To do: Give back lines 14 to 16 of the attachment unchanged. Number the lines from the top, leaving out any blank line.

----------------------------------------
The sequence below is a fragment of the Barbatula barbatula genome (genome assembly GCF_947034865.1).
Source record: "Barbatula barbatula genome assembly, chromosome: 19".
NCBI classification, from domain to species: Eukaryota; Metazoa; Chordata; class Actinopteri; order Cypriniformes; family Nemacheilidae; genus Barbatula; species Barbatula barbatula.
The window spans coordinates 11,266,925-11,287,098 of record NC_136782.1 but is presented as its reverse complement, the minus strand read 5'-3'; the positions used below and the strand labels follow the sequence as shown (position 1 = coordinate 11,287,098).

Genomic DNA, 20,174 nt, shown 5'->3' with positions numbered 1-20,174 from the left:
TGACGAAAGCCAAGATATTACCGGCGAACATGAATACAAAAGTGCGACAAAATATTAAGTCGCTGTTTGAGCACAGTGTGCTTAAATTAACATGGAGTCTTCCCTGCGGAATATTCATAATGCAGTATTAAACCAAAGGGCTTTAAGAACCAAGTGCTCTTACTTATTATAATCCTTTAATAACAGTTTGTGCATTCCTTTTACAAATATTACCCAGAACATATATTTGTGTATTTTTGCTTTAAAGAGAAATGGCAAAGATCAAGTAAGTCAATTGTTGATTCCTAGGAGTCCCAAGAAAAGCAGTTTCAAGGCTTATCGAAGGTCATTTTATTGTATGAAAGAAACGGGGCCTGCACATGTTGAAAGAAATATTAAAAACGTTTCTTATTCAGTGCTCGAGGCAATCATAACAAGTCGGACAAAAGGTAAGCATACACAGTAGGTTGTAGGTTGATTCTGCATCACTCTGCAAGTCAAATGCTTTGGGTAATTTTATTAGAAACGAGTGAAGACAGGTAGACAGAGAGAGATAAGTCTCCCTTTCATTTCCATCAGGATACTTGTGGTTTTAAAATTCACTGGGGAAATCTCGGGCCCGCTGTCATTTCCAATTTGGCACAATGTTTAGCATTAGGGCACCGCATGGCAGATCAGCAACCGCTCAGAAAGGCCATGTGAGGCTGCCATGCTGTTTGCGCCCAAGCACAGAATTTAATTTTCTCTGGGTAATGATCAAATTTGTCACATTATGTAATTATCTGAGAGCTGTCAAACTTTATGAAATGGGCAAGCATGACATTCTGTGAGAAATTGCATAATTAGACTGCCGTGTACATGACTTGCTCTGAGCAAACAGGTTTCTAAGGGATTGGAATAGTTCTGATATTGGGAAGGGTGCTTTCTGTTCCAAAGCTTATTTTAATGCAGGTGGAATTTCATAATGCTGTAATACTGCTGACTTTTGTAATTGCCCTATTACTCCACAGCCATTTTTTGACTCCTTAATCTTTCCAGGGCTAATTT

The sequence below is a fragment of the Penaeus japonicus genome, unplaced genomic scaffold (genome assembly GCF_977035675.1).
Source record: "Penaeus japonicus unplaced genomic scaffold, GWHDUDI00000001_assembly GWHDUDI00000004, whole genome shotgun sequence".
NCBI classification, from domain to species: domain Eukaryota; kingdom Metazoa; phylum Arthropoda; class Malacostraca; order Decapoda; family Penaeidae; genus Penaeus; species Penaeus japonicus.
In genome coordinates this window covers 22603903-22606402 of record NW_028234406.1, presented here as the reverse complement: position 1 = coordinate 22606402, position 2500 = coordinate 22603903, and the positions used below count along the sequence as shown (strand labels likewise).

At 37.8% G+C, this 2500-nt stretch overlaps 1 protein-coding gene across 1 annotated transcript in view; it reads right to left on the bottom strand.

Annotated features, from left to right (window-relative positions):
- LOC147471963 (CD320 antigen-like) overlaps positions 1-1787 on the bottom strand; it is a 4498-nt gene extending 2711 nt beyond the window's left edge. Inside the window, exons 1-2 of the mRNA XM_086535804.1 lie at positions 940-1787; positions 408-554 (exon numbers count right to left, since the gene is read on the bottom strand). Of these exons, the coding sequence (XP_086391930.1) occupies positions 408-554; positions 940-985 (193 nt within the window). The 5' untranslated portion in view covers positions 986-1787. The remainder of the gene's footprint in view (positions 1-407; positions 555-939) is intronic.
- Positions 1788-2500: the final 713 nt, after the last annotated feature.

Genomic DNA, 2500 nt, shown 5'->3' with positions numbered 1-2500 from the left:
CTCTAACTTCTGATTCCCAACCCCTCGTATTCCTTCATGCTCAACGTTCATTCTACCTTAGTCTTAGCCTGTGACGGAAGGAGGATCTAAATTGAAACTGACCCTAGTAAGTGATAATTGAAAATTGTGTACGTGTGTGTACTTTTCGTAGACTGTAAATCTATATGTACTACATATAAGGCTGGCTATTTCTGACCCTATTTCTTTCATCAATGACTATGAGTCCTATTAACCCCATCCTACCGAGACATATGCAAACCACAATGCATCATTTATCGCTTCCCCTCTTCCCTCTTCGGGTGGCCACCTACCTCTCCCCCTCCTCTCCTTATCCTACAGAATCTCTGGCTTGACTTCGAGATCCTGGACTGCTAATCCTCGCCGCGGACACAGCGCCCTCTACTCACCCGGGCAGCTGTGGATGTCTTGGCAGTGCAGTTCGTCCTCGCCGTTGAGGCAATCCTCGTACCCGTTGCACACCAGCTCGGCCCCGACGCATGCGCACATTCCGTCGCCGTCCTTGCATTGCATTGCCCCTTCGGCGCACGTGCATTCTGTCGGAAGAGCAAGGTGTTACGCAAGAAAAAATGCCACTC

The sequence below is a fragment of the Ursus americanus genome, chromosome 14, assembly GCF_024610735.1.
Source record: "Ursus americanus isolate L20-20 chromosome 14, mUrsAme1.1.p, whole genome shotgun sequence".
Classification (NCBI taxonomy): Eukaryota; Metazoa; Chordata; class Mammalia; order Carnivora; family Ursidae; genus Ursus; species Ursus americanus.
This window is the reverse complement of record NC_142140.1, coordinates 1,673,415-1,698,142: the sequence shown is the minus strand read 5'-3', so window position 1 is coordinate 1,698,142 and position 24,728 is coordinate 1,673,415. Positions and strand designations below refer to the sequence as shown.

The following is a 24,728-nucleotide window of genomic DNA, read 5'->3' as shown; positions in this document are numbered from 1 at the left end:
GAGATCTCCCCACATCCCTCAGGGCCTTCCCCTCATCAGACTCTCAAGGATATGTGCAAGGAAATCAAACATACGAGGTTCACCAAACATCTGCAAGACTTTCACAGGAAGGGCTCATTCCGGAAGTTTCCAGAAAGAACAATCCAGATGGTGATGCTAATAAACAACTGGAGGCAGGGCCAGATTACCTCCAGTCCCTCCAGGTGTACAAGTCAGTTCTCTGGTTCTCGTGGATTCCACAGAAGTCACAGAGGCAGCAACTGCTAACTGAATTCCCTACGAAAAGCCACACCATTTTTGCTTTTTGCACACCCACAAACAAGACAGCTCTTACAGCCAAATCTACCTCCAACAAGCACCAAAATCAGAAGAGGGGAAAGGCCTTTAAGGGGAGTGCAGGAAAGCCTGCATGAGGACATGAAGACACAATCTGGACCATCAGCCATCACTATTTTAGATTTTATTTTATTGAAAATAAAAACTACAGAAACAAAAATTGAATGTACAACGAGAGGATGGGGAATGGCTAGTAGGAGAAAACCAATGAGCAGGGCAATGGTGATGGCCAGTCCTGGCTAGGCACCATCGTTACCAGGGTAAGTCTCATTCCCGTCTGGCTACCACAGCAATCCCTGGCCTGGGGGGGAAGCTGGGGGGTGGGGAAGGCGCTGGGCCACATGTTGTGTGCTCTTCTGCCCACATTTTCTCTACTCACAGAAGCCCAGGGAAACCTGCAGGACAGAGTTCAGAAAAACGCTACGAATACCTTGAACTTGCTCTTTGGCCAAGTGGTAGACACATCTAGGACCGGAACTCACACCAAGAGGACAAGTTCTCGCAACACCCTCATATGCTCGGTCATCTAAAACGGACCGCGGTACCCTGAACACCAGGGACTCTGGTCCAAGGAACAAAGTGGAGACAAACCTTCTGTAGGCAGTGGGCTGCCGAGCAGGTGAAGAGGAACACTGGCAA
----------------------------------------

- Positions 1788-2500: the final 713 nt, after the last annotated feature.

Genomic DNA, 2500 nt, shown 5'->3' with positions numbered 1-2500 from the left:
CTCTAACTTCTGATTCCCAACCCCTCGTATTCCTTCATGCTCAACGTTCATTCTACCTTAGTCTTAGCCTGTGACGGAAGGAGGATCTAAATTGAAACTGACCCTAGTAAGTGATAATTGAAAATTGTGTACGTGTGTGTACTTTTCGTAGACTGTAAATCTATATGTACTACATATAAGGCTGGCTATTTCTGACCCTATTTCTTTCATCAATGACTATGAGTCCTATTAACCCCATCCTACCGAGACATATGCAAACCACAATGCATCATTTATCGCTTCCCCTCTTCCCTCTTCGGGTGGCCACCTACCTCTCCCCCTCCTCTCCTTATCCTACAGAATCTCTGGCTTGACTTCGAGATCCTGGACTGCTAATCCTCGCCGCGGACACAGCGCCCTCTACTCACCCGGGCAGCTGTGGATGTCTTGGCAGTGCAGTTCGTCCTCGCCGTTGAGGCAATCCTCGTACCCGTTGCACACCAGCTCGGCCCCGACGCATGCGCACATTCCGTCGCCGTCCTTGCATTGCATTGCCCCTTCGGCGCACGTGCATTCTGTCGGAAGAGCAAGGTGTTACGCAAGAAAAAATGCCACTC